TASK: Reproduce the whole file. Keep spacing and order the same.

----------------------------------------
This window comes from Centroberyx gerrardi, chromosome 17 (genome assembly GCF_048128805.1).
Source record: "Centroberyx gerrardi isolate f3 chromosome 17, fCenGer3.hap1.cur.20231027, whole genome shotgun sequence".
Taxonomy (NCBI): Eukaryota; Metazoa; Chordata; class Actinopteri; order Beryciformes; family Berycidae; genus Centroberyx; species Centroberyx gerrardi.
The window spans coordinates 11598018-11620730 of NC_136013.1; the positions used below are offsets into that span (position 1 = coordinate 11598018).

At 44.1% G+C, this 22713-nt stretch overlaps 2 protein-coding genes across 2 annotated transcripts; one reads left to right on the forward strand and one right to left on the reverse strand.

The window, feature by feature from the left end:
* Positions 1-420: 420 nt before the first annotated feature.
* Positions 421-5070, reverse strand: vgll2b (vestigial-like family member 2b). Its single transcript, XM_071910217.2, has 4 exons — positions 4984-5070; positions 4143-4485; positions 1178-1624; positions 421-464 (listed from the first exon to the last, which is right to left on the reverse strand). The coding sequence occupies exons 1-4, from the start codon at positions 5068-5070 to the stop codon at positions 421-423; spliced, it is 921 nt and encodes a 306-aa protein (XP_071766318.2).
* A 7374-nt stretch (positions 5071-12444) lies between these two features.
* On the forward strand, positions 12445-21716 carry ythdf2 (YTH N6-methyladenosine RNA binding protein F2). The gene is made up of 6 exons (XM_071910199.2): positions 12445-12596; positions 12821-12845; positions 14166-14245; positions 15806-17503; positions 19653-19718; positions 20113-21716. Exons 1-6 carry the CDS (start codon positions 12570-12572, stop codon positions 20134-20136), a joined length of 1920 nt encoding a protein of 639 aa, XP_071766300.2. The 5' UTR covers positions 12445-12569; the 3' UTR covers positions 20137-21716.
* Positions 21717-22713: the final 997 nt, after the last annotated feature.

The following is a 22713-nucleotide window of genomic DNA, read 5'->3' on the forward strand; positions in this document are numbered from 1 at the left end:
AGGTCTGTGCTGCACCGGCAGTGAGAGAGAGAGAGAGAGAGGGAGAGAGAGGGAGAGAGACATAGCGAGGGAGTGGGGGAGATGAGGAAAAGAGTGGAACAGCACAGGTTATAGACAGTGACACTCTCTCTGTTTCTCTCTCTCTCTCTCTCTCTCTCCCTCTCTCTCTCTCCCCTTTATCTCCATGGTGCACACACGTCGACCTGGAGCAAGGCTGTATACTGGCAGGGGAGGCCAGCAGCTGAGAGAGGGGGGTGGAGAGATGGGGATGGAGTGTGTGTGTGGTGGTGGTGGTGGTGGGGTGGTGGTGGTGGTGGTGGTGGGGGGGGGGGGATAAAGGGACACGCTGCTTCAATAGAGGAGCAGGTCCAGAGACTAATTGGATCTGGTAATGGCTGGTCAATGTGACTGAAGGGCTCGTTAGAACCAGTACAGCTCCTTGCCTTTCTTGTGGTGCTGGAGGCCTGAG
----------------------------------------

This window comes from Centroberyx gerrardi, chromosome 17 (genome assembly GCF_048128805.1).
Source record: "Centroberyx gerrardi isolate f3 chromosome 17, fCenGer3.hap1.cur.20231027, whole genome shotgun sequence".
Taxonomy (NCBI): Eukaryota; Metazoa; Chordata; class Actinopteri; order Beryciformes; family Berycidae; genus Centroberyx; species Centroberyx gerrardi.
The window spans coordinates 11598018-11620730 of NC_136013.1; the positions used below are offsets into that span (position 1 = coordinate 11598018).

At 44.1% G+C, this 22713-nt stretch overlaps 2 protein-coding genes across 2 annotated transcripts; one reads left to right on the forward strand and one right to left on the reverse strand.

The window, feature by feature from the left end:
* Positions 1-420: 420 nt before the first annotated feature.
* Positions 421-5070, reverse strand: vgll2b (vestigial-like family member 2b). Its single transcript, XM_071910217.2, has 4 exons — positions 4984-5070; positions 4143-4485; positions 1178-1624; positions 421-464 (listed from the first exon to the last, which is right to left on the reverse strand). The coding sequence occupies exons 1-4, from the start codon at positions 5068-5070 to the stop codon at positions 421-423; spliced, it is 921 nt and encodes a 306-aa protein (XP_071766318.2).
* A 7374-nt stretch (positions 5071-12444) lies between these two features.
* On the forward strand, positions 12445-21716 carry ythdf2 (YTH N6-methyladenosine RNA binding protein F2). The gene is made up of 6 exons (XM_071910199.2): positions 12445-12596; positions 12821-12845; positions 14166-14245; positions 15806-17503; positions 19653-19718; positions 20113-21716. Exons 1-6 carry the CDS (start codon positions 12570-12572, stop codon positions 20134-20136), a joined length of 1920 nt encoding a protein of 639 aa, XP_071766300.2. The 5' UTR covers positions 12445-12569; the 3' UTR covers positions 20137-21716.
* Positions 21717-22713: the final 997 nt, after the last annotated feature.

The following is a 22713-nucleotide window of genomic DNA, read 5'->3' on the forward strand; positions in this document are numbered from 1 at the left end:
AGGTCTGTGCTGCACCGGCAGTGAGAGAGAGAGAGAGAGAGGGAGAGAGAGGGAGAGAGACATAGCGAGGGAGTGGGGGAGATGAGGAAAAGAGTGGAACAGCACAGGTTATAGACAGTGACACTCTCTCTGTTTCTCTCTCTCTCTCTCTCTCTCTCCCTCTCTCTCTCTCCCCTTTATCTCCATGGTGCACACACGTCGACCTGGAGCAAGGCTGTATACTGGCAGGGGAGGCCAGCAGCTGAGAGAGGGGGGTGGAGAGATGGGGATGGAGTGTGTGTGTGGTGGTGGTGGTGGTGGGGTGGTGGTGGTGGTGGTGGTGGGGGGGGGGGGATAAAGGGACACGCTGCTTCAATAGAGGAGCAGGTCCAGAGACTAATTGGATCTGGTAATGGCTGGTCAATGTGACTGAAGGGCTCGTTAGAACCAGTACAGCTCCTTGCCTTTCTTGTGGTGCTGGAGGCCTGAG